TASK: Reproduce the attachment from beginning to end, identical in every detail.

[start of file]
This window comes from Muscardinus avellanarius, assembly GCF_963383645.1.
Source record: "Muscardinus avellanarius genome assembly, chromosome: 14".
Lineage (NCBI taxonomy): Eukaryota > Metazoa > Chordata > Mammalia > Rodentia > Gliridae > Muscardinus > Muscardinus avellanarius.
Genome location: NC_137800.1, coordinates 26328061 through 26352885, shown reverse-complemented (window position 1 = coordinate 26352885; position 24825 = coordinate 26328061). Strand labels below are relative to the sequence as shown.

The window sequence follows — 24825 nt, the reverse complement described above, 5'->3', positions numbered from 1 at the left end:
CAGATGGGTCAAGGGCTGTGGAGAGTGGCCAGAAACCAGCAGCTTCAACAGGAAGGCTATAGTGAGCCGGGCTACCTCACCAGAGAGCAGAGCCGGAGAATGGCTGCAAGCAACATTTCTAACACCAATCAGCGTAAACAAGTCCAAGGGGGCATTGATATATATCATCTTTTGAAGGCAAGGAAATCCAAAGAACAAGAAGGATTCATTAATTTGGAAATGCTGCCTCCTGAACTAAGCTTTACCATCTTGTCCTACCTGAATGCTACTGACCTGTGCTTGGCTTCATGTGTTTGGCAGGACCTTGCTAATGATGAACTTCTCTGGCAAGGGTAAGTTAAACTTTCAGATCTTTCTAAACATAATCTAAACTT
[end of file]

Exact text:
This window comes from Muscardinus avellanarius, assembly GCF_963383645.1.
Source record: "Muscardinus avellanarius genome assembly, chromosome: 14".
Lineage (NCBI taxonomy): Eukaryota > Metazoa > Chordata > Mammalia > Rodentia > Gliridae > Muscardinus > Muscardinus avellanarius.
Genome location: NC_137800.1, coordinates 26328061 through 26352885, shown reverse-complemented (window position 1 = coordinate 26352885; position 24825 = coordinate 26328061). Strand labels below are relative to the sequence as shown.

The window sequence follows — 24825 nt, the reverse complement described above, 5'->3', positions numbered from 1 at the left end:
CAGATGGGTCAAGGGCTGTGGAGAGTGGCCAGAAACCAGCAGCTTCAACAGGAAGGCTATAGTGAGCCGGGCTACCTCACCAGAGAGCAGAGCCGGAGAATGGCTGCAAGCAACATTTCTAACACCAATCAGCGTAAACAAGTCCAAGGGGGCATTGATATATATCATCTTTTGAAGGCAAGGAAATCCAAAGAACAAGAAGGATTCATTAATTTGGAAATGCTGCCTCCTGAACTAAGCTTTACCATCTTGTCCTACCTGAATGCTACTGACCTGTGCTTGGCTTCATGTGTTTGGCAGGACCTTGCTAATGATGAACTTCTCTGGCAAGGGTAAGTTAAACTTTCAGATCTTTCTAAACATAATCTAAACTT